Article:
GH: I would encourage artists to take advantage of the visibility that Instagram provides. Before galleries were gate keepers, to select who and how artists could have a career. IG has leveled the playing field. I have received many of my opportunities through the connections I’ve made with people through Instagram.
BNG: You were awarded a grant from the Bermuda Arts Council towards the framing of your work for I Am Because You Are. There are many outlays, such as framing and materials, when it comes to producing artwork, not to mention all the hours that go into it. Grants such as this are key to making it happen. Do you have any advice for emerging artists as to how they can find and secure funding?
GH: I would say that artists should focus time on activities such as networking, applying for funding and searching for opportunities to get their work out there. Being an artist is about 60 percent making work and 40 percent the admin and business side of being an artist. Spend time getting the work out in to the world. There’s no point in spending all of this time making work that no one will see. Update your CV, prepare an artist statement and have a solid body of work that can be used in applications.
BNG: Artist in residence programmes, such as the Chatauqua Visual Arts Residency, which you will be attending later this year are also important as they provide both time and studio space to dedicate to your practice, as well as invaluable networking opportunities. How did you find out about the residency programme and what are you hoping to gain from it?
GH: I am always searching for opportunities. Some speak to me more than others, so I don’t apply for everything. I’m selective, but I apply for opportunities that resonate with me and I spend time preparing a good application. I am very excited to be a participant in the 2021 Chautauqua School residency program. The cohort is a talented and very diverse group. And I’m looking forward to being a part of the program.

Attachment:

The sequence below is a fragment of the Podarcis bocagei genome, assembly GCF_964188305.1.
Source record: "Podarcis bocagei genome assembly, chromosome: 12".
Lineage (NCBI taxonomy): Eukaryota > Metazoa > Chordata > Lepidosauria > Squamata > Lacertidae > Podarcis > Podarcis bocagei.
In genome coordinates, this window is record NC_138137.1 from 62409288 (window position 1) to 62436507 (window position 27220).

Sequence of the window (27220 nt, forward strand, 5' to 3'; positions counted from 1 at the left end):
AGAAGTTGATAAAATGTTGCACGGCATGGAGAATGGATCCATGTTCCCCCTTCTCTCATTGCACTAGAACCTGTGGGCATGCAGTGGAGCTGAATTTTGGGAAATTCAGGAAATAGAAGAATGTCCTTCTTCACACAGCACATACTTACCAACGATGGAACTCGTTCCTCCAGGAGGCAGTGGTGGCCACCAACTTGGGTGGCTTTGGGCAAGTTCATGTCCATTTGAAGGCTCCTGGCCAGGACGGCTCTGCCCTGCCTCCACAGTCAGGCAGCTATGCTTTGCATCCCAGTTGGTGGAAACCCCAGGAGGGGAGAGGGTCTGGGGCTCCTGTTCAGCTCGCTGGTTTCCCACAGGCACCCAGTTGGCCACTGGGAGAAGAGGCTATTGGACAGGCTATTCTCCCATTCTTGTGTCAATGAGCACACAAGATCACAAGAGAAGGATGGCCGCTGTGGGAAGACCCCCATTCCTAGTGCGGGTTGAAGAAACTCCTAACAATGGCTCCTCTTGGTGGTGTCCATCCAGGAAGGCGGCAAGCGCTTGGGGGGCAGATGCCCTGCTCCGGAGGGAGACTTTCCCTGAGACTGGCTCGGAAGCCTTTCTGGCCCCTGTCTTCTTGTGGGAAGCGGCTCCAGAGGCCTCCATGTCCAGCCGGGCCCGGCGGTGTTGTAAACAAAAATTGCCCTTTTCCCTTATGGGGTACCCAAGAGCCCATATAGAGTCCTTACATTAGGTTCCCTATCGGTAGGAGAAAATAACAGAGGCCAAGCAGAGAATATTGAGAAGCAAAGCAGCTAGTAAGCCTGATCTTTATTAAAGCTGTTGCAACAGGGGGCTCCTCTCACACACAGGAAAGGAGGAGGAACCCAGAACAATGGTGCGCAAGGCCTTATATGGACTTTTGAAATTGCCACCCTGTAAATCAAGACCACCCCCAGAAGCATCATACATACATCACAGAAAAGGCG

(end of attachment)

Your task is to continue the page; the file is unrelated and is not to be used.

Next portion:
BNG: Artists, especially today, are entrepreneurs. You already have several strands to your work – exhibiting in museum spaces such as BNG and selling original artworks via by a commercial gallery. You also have your own online store which sells limited edition prints alongside a range of merchandise – from colouring books to sweatshirts – inspired by your Alibi series. This allows someone to own a piece of your work from as little as $35 for a tee up to the purchase of an original artwork for three figures at the opposite end of the scale. Why is it important to you to have such a broad offering?
GH: I think that art should be accessible. Art is all around us, it’s culture, it’s music, it’s visual, it’s visceral. I think that everyone should have access to experiencing parts of my practice. It’s cool to have works that sell for thousands of dollars, but the work that people can readily experience resonates with me too. Because when I first started out, the barrier I faced was lack of access. Leveling the playing field is an important thing to consider for any business who wants to reach more diverse audiences. I’m considering many with my offerings.
BNG: You have several mentors who have helped you to develop your practice in different ways, including local artist Sharon Muhammad. Could you please tell us about how the mentor/mentee relationship works and why mentors are so important?
GH: Mentorship is one of the most important relationships to have, no matter the career path. The relationship allows you to talk though ideas and to develop your practice. The advice given aids you on you journey. It saves you time, provides your focus and foundation accountability. I find that mentorship relationships are always a two-way street. Your mentor can learn from you, just as much as you can learn from them. Consider what you also bring to the table, and what you can offer the relationship.
BNG: You opened your first solo show earlier this year and have just completed your MFA. What’s next?
GH: I am working on my second solo exhibition of the year, an installation that will be installed at the National Museum of Bermuda in Commissioner’s House in Dockyard next month. I am very excited to install the work.
BNG: Do you have any other advice for emerging artists hoping to follow in your footsteps?
GH: A career in art is possible. But it does require swift action, the making of good work, perseverance and vision. Find your why: why you’re making the work you’re making, get a mentor, keep making the work, apply for opportunities and get enough sleep. It’s good for your mental health, work-flow and skin!
Photographs by Brandon Morrison for Burnt House Productions.I Am Because You Are by Gherdai Hassell is on the Bermuda National Gallery through to the end of September.